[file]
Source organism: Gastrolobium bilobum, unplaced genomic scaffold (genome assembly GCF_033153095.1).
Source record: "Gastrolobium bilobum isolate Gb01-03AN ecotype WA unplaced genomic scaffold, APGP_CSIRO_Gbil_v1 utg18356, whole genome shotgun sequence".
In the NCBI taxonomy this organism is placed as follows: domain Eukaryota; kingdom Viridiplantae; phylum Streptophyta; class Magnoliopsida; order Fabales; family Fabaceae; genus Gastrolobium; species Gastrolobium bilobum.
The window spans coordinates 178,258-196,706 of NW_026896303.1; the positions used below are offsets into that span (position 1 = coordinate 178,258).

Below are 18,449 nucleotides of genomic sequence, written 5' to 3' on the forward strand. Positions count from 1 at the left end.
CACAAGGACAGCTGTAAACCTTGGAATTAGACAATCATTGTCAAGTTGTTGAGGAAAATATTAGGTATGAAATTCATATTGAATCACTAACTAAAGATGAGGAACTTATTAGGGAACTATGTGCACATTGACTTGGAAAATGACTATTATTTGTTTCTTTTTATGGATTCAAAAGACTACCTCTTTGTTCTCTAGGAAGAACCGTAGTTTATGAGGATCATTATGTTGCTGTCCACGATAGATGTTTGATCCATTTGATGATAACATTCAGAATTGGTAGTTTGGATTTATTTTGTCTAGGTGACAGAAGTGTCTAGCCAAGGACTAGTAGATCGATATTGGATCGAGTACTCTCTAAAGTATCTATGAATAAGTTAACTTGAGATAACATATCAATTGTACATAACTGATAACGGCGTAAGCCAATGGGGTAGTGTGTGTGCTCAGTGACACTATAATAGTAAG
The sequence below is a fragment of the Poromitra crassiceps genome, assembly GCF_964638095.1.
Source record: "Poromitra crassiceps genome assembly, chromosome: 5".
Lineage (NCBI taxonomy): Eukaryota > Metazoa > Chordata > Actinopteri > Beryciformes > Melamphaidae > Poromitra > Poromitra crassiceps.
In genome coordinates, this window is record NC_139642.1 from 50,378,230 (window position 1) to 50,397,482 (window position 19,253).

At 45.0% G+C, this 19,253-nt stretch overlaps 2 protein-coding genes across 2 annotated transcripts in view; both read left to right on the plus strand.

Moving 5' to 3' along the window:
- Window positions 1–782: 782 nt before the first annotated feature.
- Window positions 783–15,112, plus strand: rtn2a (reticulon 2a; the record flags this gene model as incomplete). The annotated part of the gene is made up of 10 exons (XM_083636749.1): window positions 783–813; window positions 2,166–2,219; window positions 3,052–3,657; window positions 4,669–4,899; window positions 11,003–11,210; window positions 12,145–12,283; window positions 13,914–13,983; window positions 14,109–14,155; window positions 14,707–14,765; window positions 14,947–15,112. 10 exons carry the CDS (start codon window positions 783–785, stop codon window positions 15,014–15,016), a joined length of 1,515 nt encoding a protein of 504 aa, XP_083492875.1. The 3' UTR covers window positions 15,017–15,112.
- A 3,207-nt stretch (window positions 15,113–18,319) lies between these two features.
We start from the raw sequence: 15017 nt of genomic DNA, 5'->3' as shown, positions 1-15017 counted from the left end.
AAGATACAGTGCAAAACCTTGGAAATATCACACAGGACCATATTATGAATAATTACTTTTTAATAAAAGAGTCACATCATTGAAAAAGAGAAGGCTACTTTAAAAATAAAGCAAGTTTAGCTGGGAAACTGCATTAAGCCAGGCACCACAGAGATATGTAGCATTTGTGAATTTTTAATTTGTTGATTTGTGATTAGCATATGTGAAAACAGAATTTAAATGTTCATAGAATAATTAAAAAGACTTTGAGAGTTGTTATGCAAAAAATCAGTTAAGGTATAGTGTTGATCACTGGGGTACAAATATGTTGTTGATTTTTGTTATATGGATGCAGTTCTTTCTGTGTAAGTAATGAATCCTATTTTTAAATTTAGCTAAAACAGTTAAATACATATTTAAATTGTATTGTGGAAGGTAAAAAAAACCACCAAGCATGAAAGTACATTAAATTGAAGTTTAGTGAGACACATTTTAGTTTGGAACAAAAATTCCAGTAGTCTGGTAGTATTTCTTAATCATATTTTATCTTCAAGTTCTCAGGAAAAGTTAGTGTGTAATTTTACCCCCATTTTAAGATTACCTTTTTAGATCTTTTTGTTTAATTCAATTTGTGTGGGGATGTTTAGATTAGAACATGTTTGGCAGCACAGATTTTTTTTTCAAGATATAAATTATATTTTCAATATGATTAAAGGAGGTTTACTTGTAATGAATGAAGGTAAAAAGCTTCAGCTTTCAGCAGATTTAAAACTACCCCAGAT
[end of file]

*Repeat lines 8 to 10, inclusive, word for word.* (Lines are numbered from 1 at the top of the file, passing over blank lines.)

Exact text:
Source record: "Poromitra crassiceps genome assembly, chromosome: 5".
Lineage (NCBI taxonomy): Eukaryota > Metazoa > Chordata > Actinopteri > Beryciformes > Melamphaidae > Poromitra > Poromitra crassiceps.
In genome coordinates, this window is record NC_139642.1 from 50,378,230 (window position 1) to 50,397,482 (window position 19,253).